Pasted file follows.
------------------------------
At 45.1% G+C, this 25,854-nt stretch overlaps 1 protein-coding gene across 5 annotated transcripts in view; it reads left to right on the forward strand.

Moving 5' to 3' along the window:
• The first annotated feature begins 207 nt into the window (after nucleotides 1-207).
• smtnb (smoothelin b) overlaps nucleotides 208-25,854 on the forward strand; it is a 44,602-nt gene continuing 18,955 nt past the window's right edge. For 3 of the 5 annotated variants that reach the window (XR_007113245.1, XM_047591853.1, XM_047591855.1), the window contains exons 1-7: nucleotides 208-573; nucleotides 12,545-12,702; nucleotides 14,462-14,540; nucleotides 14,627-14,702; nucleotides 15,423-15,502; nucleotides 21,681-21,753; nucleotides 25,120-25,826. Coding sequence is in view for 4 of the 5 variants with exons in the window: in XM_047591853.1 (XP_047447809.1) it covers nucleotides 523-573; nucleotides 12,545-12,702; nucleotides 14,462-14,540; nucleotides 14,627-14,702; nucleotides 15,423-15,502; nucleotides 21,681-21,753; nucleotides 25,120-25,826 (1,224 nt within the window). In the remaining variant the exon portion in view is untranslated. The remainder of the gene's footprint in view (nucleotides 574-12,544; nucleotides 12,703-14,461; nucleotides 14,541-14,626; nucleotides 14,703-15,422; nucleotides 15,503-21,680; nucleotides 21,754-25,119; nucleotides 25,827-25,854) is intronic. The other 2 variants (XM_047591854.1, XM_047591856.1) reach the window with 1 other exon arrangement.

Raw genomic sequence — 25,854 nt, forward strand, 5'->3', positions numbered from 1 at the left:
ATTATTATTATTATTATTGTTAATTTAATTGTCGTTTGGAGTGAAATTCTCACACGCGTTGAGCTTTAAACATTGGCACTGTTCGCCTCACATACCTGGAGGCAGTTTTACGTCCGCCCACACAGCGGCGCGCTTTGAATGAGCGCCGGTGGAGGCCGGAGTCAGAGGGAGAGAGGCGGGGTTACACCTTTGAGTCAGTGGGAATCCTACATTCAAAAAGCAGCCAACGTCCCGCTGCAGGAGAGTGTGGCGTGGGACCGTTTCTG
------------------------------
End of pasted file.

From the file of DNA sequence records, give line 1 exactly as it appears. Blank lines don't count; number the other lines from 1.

At 45.1% G+C, this 25,854-nt stretch overlaps 1 protein-coding gene across 5 annotated transcripts in view; it reads left to right on the forward strand.